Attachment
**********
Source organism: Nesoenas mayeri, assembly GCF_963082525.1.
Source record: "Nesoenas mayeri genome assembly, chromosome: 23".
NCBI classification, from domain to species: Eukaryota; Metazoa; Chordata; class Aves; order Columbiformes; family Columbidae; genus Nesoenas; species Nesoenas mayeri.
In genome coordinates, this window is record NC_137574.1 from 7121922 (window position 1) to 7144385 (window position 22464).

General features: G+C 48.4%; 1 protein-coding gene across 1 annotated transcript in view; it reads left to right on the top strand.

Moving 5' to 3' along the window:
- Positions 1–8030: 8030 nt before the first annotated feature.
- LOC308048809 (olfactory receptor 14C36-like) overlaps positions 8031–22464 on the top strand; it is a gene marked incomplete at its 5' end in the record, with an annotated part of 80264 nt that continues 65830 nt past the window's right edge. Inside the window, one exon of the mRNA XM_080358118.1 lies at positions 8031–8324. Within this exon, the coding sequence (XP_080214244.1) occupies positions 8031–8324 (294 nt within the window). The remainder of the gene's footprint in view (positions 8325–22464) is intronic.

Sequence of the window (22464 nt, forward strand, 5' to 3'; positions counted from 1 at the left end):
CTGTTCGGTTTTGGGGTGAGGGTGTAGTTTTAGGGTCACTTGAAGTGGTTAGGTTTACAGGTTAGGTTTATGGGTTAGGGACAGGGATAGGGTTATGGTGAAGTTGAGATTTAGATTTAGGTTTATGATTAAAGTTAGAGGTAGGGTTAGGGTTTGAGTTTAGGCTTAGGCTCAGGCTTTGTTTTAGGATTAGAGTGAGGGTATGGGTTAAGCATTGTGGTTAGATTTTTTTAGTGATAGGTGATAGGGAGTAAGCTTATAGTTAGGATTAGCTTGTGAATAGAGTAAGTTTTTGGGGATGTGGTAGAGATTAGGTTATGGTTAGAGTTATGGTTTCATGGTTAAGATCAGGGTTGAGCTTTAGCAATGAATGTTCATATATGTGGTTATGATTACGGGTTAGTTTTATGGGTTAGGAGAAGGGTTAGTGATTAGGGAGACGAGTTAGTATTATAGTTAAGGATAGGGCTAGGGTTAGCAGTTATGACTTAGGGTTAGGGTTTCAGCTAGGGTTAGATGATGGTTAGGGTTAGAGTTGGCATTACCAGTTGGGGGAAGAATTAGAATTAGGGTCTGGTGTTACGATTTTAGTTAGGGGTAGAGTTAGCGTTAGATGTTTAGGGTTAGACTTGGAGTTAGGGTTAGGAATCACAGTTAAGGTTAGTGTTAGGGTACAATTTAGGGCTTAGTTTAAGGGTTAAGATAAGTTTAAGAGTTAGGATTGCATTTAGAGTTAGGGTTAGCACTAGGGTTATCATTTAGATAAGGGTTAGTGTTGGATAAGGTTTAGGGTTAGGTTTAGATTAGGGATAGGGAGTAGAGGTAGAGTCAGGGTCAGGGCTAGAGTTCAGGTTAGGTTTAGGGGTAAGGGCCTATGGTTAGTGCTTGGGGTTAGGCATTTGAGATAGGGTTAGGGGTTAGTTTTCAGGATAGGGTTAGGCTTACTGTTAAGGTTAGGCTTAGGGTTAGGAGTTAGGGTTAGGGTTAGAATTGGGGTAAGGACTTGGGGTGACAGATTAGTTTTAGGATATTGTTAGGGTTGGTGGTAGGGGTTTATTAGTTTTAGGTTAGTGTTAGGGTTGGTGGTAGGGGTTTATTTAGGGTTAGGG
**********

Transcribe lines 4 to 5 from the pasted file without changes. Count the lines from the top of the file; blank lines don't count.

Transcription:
In genome coordinates, this window is record NC_137574.1 from 7121922 (window position 1) to 7144385 (window position 22464).

General features: G+C 48.4%; 1 protein-coding gene across 1 annotated transcript in view; it reads left to right on the top strand.